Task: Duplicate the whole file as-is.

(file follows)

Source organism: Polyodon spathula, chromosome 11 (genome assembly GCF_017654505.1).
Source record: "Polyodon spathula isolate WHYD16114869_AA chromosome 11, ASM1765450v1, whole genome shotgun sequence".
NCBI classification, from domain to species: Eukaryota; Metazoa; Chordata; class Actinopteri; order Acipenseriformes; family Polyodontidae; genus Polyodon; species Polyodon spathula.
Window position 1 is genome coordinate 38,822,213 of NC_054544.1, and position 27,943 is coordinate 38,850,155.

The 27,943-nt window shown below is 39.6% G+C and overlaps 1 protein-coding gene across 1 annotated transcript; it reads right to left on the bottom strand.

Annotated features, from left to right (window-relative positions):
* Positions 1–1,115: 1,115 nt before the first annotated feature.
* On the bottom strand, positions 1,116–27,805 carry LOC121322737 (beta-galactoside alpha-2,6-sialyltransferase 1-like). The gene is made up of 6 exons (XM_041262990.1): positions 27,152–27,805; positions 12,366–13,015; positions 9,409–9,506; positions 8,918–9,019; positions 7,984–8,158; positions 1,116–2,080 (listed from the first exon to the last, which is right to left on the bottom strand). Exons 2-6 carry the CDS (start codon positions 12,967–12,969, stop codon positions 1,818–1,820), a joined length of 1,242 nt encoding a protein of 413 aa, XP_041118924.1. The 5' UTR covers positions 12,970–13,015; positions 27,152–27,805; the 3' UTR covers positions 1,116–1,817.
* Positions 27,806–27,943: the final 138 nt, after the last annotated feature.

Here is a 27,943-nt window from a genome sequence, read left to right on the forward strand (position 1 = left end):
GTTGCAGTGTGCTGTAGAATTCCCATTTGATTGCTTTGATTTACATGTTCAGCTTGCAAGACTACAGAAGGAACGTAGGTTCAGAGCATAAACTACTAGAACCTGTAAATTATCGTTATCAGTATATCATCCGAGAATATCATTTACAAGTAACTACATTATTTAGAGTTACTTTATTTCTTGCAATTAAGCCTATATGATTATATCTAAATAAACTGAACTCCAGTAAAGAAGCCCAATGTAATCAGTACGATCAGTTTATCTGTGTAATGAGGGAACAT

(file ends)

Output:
Source organism: Polyodon spathula, chromosome 11 (genome assembly GCF_017654505.1).
Source record: "Polyodon spathula isolate WHYD16114869_AA chromosome 11, ASM1765450v1, whole genome shotgun sequence".
NCBI classification, from domain to species: Eukaryota; Metazoa; Chordata; class Actinopteri; order Acipenseriformes; family Polyodontidae; genus Polyodon; species Polyodon spathula.
Window position 1 is genome coordinate 38,822,213 of NC_054544.1, and position 27,943 is coordinate 38,850,155.

The 27,943-nt window shown below is 39.6% G+C and overlaps 1 protein-coding gene across 1 annotated transcript; it reads right to left on the bottom strand.

Annotated features, from left to right (window-relative positions):
* Positions 1–1,115: 1,115 nt before the first annotated feature.
* On the bottom strand, positions 1,116–27,805 carry LOC121322737 (beta-galactoside alpha-2,6-sialyltransferase 1-like). The gene is made up of 6 exons (XM_041262990.1): positions 27,152–27,805; positions 12,366–13,015; positions 9,409–9,506; positions 8,918–9,019; positions 7,984–8,158; positions 1,116–2,080 (listed from the first exon to the last, which is right to left on the bottom strand). Exons 2-6 carry the CDS (start codon positions 12,967–12,969, stop codon positions 1,818–1,820), a joined length of 1,242 nt encoding a protein of 413 aa, XP_041118924.1. The 5' UTR covers positions 12,970–13,015; positions 27,152–27,805; the 3' UTR covers positions 1,116–1,817.
* Positions 27,806–27,943: the final 138 nt, after the last annotated feature.

Here is a 27,943-nt window from a genome sequence, read left to right on the forward strand (position 1 = left end):
GTTGCAGTGTGCTGTAGAATTCCCATTTGATTGCTTTGATTTACATGTTCAGCTTGCAAGACTACAGAAGGAACGTAGGTTCAGAGCATAAACTACTAGAACCTGTAAATTATCGTTATCAGTATATCATCCGAGAATATCATTTACAAGTAACTACATTATTTAGAGTTACTTTATTTCTTGCAATTAAGCCTATATGATTATATCTAAATAAACTGAACTCCAGTAAAGAAGCCCAATGTAATCAGTACGATCAGTTTATCTGTGTAATGAGGGAACAT